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Should the Colts Re-Sign Ahmad Bradshaw and What Should They Pay Him?

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Ahmad Bradshaw performed well in his short time in Indianapolis. Does he merit a new contract?

Brad Penner-USA TODAY Sports

Ahmad Bradshaw had himself a good season with the Colts this past year. He had a 4.7 yards per carry average and surprisingly had 6 receiving touchdowns (and 38 catches), doubling his career total. He had a big impact on the Colts offense, totalling 8 touchdowns in 10 games, on top of 425 rushing yards and 300 receiving yards. When in the game, teams are unsure how to play him and his versatility is a big asset for the Colts.

The current state at the running back spot is full of question marks. Trent Richardson is as good as gone, leaving just Vick Ballard, Dan Herron and Zurlon Tipton. However, Herron is a free agent, so Ballard is the only guy under contract. The Colts have a full slate of draft picks, but because they have options in-house, it doesn't make too much sense to take a running back early. Also, the Colts gave up their 2014 first round pick for a running back, and as we all know, that didn't work out too well. I have a feeling they're going to avoid taking one early again. Even if the Colts re-sign Herron, the Colts can't roll with just Ballard and Herron. Ballad has his injury history and Herron isn't a #1 running back. Signing someone like Bradshaw, who's proven he's a good fit in this offense, should be a priority.

There are two logical options for Bradshaw in terms of giving him a contact. You can give him another one year deal, or you can give him a two year deal and load some money (cap hit) into the first or second year. The first year makes the most sense, but Bradshaw could seek more of a commitment from the Colts, making the 2nd option a more enticing deal. Let's remind ourselves that Bradshaw will only be 29 years old next year. He's had some bad injuries, but there have been plenty of examples where people have overcome worse injuries and come back stronger (not just Adrian Peterson). Compared to other running backs within the same age group, Bradshaw has significantly less carries over the course of his career. Matt Forte, who's 29, has 765 more carries (43%) than Bradshaw. Demarco Murray, who's 26 years old, has only 117 less carries (11.7%) than Bradshaw. Point is, Bradshaw, despite his age, doesn't have a lot of mileage on him. He's an aggressive running back, but his low carries amount should be an indicator that he still has plenty of gas left in the tank.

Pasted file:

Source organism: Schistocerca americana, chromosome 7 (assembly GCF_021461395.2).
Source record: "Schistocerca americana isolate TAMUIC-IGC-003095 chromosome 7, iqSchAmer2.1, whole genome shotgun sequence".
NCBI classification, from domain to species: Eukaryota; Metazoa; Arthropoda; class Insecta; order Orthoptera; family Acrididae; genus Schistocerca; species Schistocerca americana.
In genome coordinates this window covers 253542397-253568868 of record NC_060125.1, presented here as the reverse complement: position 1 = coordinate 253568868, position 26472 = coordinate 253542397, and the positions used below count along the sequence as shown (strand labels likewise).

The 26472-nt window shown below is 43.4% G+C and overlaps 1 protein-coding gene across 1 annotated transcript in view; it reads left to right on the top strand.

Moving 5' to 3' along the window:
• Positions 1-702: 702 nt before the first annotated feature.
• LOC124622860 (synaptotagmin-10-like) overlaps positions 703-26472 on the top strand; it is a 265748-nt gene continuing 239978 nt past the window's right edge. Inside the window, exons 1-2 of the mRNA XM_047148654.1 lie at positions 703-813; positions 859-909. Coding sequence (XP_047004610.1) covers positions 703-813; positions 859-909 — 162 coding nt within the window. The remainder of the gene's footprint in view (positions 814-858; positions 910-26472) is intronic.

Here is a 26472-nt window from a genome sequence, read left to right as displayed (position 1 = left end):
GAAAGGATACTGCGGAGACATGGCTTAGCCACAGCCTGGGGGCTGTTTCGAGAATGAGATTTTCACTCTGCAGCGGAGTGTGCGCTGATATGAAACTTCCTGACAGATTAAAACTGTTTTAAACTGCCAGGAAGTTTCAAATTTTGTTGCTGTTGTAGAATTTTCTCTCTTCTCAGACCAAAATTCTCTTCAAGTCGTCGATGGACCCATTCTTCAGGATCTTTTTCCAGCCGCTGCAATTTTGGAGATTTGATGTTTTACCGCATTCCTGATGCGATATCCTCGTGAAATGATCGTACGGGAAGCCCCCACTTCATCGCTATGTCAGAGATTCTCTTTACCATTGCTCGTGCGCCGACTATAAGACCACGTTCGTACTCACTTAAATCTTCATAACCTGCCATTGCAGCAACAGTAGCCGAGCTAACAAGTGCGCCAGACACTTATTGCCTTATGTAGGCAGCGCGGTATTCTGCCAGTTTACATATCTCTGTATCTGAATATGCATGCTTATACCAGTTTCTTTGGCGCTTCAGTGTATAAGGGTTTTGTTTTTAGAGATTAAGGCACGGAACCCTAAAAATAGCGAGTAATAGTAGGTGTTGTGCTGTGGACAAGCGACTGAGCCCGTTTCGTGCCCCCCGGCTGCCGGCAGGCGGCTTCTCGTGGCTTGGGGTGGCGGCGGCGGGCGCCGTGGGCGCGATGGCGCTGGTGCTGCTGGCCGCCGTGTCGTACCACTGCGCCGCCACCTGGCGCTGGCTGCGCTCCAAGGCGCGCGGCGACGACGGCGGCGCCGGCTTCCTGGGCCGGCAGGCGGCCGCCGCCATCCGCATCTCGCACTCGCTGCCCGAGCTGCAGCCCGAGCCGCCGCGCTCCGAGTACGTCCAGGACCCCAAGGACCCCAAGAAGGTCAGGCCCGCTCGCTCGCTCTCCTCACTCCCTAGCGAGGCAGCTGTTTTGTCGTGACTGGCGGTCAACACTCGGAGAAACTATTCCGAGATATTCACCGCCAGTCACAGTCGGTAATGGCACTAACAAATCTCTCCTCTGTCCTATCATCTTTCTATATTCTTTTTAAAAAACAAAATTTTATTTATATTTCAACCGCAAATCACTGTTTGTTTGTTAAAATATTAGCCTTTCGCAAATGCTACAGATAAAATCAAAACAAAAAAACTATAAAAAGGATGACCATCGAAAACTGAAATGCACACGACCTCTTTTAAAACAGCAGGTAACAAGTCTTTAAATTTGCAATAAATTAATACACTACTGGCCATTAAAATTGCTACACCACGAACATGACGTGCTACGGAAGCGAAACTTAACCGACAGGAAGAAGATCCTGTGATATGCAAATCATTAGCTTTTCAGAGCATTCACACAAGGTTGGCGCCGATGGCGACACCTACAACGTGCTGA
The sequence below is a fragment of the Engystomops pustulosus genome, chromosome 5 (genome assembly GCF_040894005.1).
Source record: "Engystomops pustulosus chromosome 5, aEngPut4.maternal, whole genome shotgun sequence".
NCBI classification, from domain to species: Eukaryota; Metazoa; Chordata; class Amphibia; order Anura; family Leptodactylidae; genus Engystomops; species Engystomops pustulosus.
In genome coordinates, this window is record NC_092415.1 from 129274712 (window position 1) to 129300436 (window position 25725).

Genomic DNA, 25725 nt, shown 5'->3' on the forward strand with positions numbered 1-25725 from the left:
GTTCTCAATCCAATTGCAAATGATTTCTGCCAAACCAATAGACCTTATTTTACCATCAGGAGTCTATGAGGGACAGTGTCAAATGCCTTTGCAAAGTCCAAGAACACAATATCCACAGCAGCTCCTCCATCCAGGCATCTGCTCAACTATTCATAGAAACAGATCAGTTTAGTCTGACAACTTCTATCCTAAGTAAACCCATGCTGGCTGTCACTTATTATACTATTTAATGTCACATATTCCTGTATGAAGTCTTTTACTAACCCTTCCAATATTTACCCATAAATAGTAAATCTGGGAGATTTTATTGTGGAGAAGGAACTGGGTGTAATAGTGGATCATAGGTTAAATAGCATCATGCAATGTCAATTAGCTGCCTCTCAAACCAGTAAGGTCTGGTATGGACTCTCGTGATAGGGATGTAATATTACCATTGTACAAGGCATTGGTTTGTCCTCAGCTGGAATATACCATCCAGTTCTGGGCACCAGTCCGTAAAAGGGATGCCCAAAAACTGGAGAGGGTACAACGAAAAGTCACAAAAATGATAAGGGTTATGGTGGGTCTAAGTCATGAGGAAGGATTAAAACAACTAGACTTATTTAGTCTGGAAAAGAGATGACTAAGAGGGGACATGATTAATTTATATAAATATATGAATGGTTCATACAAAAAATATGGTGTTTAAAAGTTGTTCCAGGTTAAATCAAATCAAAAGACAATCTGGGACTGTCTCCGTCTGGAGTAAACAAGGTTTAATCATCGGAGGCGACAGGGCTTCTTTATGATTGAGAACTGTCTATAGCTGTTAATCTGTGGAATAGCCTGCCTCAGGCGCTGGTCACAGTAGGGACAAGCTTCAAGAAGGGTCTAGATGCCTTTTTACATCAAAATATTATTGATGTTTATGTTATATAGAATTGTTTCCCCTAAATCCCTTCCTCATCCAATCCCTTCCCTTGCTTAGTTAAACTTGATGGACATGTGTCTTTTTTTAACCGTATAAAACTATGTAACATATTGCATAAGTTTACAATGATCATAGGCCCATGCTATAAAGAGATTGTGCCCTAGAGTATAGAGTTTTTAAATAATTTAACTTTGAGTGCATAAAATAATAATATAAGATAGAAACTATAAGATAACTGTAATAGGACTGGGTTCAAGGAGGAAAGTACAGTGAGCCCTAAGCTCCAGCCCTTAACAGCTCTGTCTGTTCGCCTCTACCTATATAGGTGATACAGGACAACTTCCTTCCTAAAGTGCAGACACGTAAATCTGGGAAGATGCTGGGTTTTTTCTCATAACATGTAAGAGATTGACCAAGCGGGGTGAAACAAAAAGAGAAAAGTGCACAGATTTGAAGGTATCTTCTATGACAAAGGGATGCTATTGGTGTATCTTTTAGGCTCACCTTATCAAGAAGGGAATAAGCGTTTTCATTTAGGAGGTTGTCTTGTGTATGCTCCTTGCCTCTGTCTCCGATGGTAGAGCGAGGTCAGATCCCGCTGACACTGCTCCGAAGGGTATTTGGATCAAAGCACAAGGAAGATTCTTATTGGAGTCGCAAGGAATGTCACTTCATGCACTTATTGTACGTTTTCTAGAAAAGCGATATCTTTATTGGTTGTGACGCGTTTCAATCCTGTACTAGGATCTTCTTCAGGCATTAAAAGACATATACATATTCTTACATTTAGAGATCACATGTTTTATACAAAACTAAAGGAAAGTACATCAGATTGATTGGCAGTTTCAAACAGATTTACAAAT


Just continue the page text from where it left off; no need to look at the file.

How much is he worth? This year, he made a base salary of $855,000 and a tiny cap hit of $486,353. The Colts won't be able to get away with that type of contract this year. He has a very strong case for being a Top 15 running back this season (not as much leverage if he argues for top 10 money especially considering the injury). Top 15 money would garner a cap hit of around 3.25M. With an injury history and him playing for Indianapolis, a team where he's almost guaranteed to start and led by a great quarterback, he'll be very enticed to stay. The Colts could offer him a contract of 2.75M per year and he would most likely take it. This is a perfect fit for him and this is a good upgrade from his previous deal.

All in all, giving Bradshaw a deal of 1 year, 2.75M would be a wise deal. It gives the Colts a good option as a starter for the season and they could re-evaluate him at the end of the season. Bradshaw is definitely worth bringing back and he could be a good starter for the Colts, while splitting some time with Herron and Ballard.